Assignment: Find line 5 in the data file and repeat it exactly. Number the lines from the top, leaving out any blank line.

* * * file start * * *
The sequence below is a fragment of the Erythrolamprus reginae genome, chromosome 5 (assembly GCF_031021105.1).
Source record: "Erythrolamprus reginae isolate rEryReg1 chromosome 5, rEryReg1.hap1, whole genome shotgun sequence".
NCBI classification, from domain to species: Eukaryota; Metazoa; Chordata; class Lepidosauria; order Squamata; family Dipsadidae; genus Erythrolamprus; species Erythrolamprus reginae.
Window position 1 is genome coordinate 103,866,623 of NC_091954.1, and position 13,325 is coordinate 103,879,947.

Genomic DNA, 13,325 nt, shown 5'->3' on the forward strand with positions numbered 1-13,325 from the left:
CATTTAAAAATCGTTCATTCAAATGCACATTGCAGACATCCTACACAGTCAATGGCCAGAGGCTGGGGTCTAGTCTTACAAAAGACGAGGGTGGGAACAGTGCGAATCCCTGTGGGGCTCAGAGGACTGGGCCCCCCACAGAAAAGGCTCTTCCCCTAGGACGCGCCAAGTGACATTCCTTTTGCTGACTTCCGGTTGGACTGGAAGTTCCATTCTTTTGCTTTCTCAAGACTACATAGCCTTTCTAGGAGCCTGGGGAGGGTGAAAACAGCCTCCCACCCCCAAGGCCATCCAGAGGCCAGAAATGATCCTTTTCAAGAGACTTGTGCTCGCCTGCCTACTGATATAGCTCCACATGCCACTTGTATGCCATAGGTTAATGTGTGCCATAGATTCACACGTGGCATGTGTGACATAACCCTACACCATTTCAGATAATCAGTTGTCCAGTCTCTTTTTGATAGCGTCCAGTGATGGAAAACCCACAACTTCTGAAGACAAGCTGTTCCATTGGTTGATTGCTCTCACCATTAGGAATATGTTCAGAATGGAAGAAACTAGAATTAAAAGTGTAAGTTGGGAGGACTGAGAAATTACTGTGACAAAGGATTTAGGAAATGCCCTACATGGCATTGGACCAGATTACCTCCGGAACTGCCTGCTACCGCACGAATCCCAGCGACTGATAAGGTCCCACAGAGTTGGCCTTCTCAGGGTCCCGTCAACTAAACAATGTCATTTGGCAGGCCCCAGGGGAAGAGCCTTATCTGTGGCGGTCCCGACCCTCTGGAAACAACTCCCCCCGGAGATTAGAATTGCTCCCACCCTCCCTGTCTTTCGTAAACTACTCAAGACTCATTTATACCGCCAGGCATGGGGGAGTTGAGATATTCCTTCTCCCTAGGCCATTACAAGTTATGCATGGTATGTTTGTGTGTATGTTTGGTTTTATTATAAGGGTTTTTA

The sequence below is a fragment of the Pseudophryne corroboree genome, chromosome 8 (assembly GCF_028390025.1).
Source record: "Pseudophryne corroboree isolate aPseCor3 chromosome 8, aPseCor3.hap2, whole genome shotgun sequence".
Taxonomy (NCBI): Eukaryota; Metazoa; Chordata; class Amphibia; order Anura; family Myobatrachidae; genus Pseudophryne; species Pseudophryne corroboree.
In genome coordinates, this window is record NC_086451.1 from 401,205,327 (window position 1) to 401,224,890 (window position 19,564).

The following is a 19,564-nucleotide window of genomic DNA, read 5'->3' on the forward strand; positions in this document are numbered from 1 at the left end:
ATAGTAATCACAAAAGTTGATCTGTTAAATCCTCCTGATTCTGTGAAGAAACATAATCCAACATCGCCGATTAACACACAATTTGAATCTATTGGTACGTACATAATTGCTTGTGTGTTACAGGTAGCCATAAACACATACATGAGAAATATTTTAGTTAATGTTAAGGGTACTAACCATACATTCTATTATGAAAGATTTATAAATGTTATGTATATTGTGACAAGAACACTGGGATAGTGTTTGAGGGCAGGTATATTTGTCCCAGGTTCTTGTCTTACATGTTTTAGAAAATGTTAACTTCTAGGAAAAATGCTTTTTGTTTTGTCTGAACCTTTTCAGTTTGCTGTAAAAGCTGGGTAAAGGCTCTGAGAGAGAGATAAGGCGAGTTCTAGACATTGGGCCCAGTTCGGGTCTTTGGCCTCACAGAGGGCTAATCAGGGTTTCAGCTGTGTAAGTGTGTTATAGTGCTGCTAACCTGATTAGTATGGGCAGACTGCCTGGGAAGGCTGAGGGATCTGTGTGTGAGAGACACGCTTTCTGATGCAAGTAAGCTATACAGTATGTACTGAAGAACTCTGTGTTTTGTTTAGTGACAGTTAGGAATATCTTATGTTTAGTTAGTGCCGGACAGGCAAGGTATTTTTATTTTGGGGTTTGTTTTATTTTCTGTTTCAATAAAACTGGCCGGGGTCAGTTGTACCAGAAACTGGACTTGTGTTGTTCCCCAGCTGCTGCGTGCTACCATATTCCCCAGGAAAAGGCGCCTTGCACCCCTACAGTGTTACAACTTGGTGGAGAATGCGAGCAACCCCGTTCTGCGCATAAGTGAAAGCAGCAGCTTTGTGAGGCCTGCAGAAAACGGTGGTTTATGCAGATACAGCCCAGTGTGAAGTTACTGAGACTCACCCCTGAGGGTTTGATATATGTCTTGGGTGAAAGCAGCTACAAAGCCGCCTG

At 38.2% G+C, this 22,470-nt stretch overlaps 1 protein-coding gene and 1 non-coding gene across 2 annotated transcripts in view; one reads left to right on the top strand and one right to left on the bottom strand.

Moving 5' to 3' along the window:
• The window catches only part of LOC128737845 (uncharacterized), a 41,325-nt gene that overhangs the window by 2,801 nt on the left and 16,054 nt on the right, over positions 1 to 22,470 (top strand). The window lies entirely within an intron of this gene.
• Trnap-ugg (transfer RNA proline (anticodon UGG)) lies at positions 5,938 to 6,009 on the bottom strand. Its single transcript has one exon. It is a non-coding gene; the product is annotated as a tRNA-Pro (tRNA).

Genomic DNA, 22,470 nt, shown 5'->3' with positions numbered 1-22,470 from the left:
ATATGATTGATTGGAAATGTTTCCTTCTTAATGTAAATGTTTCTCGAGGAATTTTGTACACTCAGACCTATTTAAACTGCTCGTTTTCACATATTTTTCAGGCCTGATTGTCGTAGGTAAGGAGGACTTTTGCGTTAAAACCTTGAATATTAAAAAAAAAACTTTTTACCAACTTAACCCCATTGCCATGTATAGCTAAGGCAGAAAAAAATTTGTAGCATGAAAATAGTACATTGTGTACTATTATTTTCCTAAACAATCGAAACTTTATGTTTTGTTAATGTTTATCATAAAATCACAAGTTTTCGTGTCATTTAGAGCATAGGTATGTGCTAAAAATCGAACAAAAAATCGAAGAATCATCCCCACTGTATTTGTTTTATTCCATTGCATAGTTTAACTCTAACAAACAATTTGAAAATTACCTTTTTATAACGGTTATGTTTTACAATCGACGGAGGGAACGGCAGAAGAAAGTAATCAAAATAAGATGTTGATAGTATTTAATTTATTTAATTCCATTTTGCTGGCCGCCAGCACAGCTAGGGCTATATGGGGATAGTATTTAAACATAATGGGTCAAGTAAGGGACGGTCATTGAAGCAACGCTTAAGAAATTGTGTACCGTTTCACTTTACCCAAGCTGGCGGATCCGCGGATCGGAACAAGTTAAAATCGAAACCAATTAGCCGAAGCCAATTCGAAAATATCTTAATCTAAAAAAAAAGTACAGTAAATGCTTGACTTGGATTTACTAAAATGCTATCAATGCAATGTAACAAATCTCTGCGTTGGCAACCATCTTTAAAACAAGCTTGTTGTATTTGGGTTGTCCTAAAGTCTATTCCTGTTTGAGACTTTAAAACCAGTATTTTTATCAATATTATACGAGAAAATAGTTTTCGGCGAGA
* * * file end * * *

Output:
Genomic DNA, 13,325 nt, shown 5'->3' on the forward strand with positions numbered 1-13,325 from the left: